A former Royal Marine has come to the defence of a comrade imprisoned for killing an injured Afghan fighter, and told how he fatally shot two wounded enemies to "put them out of their misery".
Neal Ascherson, 84, revealed that he killed the "hideously wounded" guerrillas during the Malayan Emergency in 1952, as he lent his support to a campaign to free Sergeant Alexander Blackman, also known as Marine A.
Blackman, who served in the same Plymouth-based 42 Commando as Mr Ascherson, is serving a life sentence after being convicted of murdering the captive in Afghanistan's Helmand province in 2011.
Thousands of people signed a petition to support Blackman, 42, who is preparing to appeal against his conviction and sentence at the Courts Martial Appeal Court.
Mr Ascherson, who became a journalist after leaving the Marines, said he was a 19-year-old officer when a sub-section he was leading gunned down a patrol of guerrillas who walked into their ambush.
Writing in The Times, he said: "I went forward and found two men hideously wounded, unconscious but still just moving.
"I don't remember a moment's hesitation or doubt about what to do: I pointed my carbine and put them both out of their misery.
"Through the gun-deaf whistling in my ears, I heard a Marine say, 'You wouldn't leave a dog like that'. Still less two young men."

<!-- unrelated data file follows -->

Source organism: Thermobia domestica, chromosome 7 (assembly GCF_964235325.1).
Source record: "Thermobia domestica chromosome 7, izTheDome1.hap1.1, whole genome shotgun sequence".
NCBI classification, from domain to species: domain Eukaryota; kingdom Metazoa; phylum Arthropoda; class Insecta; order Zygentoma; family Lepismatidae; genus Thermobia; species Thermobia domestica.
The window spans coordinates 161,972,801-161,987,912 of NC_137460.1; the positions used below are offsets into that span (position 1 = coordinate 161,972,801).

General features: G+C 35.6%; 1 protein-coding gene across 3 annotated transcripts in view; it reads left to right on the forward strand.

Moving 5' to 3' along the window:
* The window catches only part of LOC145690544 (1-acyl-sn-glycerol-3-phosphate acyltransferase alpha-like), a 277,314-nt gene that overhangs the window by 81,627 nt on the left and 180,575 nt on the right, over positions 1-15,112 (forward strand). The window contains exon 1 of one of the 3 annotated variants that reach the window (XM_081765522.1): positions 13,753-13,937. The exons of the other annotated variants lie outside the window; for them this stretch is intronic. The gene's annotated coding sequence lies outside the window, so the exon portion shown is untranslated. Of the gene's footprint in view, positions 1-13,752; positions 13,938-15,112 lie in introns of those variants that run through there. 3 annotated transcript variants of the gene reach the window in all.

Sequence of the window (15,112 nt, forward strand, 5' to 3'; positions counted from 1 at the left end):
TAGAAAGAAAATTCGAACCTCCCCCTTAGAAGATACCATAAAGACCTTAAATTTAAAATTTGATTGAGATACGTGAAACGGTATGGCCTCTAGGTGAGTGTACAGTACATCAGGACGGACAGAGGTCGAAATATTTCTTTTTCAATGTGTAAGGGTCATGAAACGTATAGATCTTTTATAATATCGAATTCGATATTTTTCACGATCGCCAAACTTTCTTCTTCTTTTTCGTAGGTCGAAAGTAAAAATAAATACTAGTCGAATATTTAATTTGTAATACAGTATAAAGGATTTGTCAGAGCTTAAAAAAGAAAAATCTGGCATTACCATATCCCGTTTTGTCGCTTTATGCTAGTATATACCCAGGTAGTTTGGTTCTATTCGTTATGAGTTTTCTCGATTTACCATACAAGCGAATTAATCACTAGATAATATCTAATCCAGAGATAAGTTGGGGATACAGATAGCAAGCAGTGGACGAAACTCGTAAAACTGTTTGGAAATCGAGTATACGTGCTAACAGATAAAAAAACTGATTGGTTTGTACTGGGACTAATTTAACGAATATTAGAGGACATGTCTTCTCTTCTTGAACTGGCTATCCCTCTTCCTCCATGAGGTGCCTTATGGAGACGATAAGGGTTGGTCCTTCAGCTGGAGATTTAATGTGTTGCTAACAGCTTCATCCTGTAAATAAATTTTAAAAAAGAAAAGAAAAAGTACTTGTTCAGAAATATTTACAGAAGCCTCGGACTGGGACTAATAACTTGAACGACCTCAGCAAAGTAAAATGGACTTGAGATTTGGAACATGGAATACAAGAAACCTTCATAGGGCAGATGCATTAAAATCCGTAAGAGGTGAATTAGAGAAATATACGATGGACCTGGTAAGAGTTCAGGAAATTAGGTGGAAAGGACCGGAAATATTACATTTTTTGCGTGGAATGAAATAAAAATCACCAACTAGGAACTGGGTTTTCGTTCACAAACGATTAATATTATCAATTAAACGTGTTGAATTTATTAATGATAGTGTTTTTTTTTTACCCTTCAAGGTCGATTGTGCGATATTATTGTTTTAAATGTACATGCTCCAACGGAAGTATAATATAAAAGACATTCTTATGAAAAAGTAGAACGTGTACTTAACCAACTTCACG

Mr Ascherson said the killings had haunted him in later life but he still feels they were justified.
He said: "Nobody said a word about it later, but I know now that this was legally murder.
"'Mercy killing' isn't a category recognised by military law, although soldiers have always done it and - I don't doubt - still do almost daily in wars across the world."
Blackman shot the injured insurgent in the chest and told him: "There you are. Shuffle off this mortal coil, you c***. It's nothing you wouldn't do to us.''
He denied murder but was convicted in November 2013 by a court martial in Bulford, Wiltshire, and sentenced to life with a minimum term of 10 years.
Mr Ascherson said: "Whichever his motive, Sergeant Blackman's act was 'culpable homicide' - manslaughter - and to call it murder is a tragic failure of justice."
Blackman, of Taunton, Somerset, won the right to appeal in December following the presentation of new evidence regarding his mental health at the time and because an alternative verdict of unlawful act manslaughter was not available in the trial.